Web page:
Don’t tinker with cocoa sustainability programme – Bright Appiah

Mr. Bright Kwaku Appiah

Plans by the Ghana COCOBOD to use the cocoa sector sustainability programme as a bargaining chip for a proposed US$400-a-tonne premium on the commodity are inapproriate, given the programme’s importance to cocoa farmers and chocolate manufacturers alike, the Executive Director of Child Rights International (CRI) Mr. Bright Appiah has said.

“We are not against the price negotiation for the premium, but the intention of using the cocoa sustainability programme to compel chocolate companies to pay more is a policy mistake. If the sustainability programme for cocoa farmers is scrapped, it will have a damaging effects on the livelihoods of farmers and the entire cocoa sector.

“Over 120,000 children who were involved in child labour have been withdrawn in cocoa areas where CRI operates. CRI has collected data on over 270,000 famers who are getting some form of support through the sustainability programme,” Mr. Appiah said.

Ghana and Ivory Coast, which together produce about 60 percent of the world’s cocoa – the main ingredient used in the manufacturing of chocolate, in July this year met major buyers and producers in Accra and Abidjan respectively as they sought a say in determination of cocoa beans’ price.

The two countries jointly tabled a price of US$2,600 per tonne of cocoa effective next October, below which they will not sell the commodity. However, the slow uptake of the proposal is what is prompting Ghana and Ivory Coast to consider suspending their respective cocoa sustainability programme altogether.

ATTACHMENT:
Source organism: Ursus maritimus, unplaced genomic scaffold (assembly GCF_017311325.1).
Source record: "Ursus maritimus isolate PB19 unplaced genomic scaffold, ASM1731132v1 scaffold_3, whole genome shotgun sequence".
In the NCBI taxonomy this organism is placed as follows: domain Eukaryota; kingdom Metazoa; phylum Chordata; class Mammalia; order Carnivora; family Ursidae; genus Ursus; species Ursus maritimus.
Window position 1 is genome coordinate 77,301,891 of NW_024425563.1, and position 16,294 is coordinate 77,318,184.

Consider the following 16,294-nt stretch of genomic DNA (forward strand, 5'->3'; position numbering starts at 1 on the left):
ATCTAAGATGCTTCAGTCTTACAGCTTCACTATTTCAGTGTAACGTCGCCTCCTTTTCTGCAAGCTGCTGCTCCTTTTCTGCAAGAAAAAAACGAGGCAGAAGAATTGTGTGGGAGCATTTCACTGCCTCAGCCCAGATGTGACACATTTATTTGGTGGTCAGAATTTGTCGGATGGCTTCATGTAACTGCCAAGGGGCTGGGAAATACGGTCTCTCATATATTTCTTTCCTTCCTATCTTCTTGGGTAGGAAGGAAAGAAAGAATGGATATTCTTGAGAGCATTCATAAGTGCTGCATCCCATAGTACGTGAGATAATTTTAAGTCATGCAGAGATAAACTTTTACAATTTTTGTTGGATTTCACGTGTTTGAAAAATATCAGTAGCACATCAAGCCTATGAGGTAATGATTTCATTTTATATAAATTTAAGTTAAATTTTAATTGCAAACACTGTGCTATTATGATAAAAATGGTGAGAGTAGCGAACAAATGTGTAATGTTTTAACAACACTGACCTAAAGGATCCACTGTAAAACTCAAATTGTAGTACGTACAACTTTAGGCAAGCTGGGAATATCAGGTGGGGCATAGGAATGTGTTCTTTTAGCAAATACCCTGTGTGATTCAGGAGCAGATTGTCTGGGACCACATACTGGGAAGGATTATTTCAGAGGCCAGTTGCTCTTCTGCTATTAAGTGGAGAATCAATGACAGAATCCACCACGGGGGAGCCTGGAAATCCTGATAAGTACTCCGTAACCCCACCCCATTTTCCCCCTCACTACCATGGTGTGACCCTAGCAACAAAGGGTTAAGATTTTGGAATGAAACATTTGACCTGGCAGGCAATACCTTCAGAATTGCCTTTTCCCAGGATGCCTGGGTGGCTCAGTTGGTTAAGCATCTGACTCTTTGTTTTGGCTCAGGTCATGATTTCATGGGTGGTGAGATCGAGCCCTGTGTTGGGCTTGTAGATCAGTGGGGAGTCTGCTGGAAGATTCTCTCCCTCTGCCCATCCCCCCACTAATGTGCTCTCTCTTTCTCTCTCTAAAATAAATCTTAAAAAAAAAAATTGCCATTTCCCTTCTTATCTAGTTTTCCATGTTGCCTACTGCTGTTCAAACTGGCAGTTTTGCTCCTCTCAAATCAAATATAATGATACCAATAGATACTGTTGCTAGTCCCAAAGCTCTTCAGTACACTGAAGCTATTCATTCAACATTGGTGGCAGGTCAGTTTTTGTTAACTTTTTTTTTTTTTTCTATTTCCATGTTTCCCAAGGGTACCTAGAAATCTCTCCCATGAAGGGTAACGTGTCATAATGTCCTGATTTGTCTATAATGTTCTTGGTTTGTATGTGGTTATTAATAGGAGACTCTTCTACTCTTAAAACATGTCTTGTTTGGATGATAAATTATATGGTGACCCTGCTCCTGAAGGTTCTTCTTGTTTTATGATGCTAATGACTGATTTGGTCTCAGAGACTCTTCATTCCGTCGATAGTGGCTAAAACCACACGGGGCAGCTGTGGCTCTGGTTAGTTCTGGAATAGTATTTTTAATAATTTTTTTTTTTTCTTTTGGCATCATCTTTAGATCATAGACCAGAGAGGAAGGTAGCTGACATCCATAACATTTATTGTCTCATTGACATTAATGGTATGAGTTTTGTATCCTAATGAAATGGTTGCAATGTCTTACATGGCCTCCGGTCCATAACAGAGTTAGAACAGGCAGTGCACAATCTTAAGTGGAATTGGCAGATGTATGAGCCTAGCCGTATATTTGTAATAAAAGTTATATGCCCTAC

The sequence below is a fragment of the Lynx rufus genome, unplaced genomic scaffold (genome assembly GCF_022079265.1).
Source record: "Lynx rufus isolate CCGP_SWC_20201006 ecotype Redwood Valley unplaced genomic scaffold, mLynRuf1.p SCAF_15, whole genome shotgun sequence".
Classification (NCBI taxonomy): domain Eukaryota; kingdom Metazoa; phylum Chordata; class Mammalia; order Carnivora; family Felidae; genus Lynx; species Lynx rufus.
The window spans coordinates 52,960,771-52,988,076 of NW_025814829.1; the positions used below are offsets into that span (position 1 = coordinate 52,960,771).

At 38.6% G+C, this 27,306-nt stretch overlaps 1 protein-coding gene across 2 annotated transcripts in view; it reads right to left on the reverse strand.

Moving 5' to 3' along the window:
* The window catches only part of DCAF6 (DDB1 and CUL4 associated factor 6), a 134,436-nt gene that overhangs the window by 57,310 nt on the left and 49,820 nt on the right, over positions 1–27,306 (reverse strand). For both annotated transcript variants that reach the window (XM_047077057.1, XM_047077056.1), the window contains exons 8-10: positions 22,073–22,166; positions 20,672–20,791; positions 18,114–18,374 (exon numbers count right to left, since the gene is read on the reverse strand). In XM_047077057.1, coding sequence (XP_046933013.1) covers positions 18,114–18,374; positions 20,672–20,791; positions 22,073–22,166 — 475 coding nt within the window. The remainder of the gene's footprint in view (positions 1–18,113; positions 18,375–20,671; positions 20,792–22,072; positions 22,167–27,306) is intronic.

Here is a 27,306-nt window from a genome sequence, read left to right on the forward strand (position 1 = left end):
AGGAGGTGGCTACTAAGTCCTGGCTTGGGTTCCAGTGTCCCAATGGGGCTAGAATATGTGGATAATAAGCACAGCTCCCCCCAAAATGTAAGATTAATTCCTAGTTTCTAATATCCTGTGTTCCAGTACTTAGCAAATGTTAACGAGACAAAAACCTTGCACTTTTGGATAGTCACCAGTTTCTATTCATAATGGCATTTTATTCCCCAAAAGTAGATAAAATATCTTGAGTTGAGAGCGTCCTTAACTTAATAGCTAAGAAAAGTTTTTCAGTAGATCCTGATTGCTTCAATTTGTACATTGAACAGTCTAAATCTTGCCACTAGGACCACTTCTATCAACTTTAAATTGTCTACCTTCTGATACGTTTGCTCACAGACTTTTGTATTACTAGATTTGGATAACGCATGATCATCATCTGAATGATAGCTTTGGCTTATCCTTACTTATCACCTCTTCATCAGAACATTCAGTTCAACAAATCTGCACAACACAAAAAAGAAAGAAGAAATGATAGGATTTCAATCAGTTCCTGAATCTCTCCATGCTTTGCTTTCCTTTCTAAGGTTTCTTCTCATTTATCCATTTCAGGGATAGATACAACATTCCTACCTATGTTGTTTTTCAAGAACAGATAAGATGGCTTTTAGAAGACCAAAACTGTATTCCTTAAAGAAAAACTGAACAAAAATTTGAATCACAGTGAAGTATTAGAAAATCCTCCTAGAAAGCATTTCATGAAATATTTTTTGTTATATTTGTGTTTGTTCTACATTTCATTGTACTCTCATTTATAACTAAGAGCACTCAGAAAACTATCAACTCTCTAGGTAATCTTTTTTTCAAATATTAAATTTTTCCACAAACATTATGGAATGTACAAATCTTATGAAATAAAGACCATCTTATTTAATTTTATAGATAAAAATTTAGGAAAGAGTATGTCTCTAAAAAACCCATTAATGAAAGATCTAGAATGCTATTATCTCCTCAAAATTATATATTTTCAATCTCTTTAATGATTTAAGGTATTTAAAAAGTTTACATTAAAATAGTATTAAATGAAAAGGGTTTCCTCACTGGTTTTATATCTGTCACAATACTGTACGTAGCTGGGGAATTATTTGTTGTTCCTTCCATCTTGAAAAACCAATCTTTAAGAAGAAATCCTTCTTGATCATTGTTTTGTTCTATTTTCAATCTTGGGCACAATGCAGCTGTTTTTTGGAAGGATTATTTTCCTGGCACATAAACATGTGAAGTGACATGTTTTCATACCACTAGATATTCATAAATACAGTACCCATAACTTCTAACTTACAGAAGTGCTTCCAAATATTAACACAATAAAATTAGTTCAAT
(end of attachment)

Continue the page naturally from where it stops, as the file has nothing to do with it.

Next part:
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Yves Kone, the Managing Director of Ivory Coast’s cocoa industry regulator, Le Conseil du Cafe-Cacao – known as the CCC, commenting on the slow uptake of the two cocoa producing countries’ proposal said: “We cannot pretend that we are working with the farmers, investing in sustainability and refusing to pay the farmer. Chocolate-makers cannot claim that they’re sourcing cocoa sustainably and at the same time hold back their support for a plan that will considerably improve the livelihoods of small-scale producers”.

However, the programme is imperative for producers and farmers alike – hence the call by Child Rights International for the cocoa sector regulator not to tinker with it.

The chocolate industry relies largely on the programme to certify that their beans are not grown in protected forests or with forced labour of children.

It also deals with child protection and development issues, as well as enhances socio-economic activities of farmers during the main crop season and lean season.

Mr. Appiah said almost 60 percent of the livelihood for farmers during the off-season would be slashed, if the programme is cancelled. “It would be a policy error for government to use sustainability programmes as a means to engage with farmers,” he said.

He added that: “This arrangement even contradicts government’s policy on social development in the cocoa sector. Because government has introduced a system called the Ghana Child Labour Monitoring system in dealing with issues of social protection”.

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Mr. Appiah further noted that government must develop systems for monitoring the delivery of other sustainability programmes and ensure transparency in distribution of premium to farmers. “There will be a need to engage the process with well thought-out policies on the disbursement of premium to farmers so as to build industry confidence. By doing so, industry will be willing to pay the required premium,” he said.

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